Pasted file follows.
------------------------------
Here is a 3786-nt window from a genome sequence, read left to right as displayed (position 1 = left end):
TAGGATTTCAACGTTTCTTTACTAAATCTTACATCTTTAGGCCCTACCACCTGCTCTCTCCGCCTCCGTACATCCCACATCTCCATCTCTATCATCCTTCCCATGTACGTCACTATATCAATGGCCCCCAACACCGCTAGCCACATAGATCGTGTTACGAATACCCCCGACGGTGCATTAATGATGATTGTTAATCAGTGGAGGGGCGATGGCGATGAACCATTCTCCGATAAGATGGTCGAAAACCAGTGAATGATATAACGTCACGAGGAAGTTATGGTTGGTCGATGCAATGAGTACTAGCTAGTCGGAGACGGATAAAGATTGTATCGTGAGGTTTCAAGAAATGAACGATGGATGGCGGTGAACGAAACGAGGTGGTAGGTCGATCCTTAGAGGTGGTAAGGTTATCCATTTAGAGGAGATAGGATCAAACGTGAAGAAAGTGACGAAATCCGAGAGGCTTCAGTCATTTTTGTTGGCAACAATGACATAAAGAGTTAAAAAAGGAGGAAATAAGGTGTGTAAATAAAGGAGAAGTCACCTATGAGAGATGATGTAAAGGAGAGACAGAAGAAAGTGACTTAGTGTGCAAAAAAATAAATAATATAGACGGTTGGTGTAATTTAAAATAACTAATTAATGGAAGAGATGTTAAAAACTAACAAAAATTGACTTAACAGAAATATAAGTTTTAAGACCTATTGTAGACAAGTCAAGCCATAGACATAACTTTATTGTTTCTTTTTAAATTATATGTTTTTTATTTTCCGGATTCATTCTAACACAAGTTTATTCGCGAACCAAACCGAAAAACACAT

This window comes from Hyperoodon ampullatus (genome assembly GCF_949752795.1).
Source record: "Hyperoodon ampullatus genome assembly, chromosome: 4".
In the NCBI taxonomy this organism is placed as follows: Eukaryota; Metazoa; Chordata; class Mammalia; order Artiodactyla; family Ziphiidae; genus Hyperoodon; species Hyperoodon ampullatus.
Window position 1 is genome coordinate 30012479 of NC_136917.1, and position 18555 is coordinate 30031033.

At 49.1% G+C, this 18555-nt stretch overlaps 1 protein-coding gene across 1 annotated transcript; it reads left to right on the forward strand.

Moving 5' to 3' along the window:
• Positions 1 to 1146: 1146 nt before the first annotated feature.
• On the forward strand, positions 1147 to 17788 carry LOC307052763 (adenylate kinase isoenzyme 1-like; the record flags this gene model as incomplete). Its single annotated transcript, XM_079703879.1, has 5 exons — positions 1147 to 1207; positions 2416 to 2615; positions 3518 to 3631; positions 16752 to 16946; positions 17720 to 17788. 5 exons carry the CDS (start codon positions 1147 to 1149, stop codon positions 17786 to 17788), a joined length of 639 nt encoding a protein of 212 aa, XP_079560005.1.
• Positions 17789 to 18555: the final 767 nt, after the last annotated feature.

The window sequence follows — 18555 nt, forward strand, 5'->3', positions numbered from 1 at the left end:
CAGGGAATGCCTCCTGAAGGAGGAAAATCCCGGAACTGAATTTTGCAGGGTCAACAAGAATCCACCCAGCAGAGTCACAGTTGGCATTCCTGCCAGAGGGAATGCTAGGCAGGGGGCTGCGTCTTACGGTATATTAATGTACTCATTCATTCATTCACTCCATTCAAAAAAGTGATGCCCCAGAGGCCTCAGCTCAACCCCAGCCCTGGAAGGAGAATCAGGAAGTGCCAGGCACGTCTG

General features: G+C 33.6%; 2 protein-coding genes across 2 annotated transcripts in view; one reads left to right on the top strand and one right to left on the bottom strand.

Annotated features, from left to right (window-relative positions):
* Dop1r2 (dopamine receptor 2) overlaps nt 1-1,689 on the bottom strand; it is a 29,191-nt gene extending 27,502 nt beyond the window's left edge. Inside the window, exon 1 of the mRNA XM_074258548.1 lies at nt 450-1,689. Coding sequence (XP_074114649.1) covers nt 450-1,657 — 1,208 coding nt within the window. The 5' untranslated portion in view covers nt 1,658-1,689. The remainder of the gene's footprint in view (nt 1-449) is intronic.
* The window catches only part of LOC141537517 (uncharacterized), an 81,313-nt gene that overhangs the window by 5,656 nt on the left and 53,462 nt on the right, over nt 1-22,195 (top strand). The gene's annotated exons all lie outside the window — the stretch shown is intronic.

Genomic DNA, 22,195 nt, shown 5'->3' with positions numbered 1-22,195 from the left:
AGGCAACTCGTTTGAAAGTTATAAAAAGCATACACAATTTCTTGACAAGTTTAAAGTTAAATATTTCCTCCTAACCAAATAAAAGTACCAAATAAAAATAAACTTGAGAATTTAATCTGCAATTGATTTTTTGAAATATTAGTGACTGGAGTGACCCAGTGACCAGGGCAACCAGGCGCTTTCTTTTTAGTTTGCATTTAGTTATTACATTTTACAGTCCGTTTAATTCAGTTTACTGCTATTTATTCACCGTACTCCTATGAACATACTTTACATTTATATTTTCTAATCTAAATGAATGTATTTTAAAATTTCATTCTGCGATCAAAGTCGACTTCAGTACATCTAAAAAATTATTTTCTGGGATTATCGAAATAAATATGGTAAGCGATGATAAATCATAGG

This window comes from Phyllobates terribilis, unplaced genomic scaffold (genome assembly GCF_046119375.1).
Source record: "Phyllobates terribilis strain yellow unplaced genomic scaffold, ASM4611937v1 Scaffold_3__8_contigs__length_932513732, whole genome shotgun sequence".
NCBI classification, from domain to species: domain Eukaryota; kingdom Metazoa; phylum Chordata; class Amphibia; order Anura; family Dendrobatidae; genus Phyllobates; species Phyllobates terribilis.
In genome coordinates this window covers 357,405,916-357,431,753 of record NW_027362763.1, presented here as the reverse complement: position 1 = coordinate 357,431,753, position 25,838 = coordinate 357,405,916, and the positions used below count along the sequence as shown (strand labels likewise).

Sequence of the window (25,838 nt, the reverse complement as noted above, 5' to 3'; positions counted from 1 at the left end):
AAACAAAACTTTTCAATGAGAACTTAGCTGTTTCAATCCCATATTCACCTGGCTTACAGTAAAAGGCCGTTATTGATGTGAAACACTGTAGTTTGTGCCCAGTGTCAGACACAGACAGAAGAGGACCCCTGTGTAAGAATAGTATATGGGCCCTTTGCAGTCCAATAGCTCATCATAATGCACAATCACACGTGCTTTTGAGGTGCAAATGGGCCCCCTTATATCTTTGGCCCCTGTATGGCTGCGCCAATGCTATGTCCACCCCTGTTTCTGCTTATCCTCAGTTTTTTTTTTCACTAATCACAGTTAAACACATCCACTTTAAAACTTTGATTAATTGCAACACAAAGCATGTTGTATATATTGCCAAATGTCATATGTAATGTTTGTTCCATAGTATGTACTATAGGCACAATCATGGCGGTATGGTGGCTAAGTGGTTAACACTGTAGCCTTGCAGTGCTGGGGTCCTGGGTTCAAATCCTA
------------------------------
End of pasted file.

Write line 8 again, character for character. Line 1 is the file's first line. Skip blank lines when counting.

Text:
Moving 5' to 3' along the window: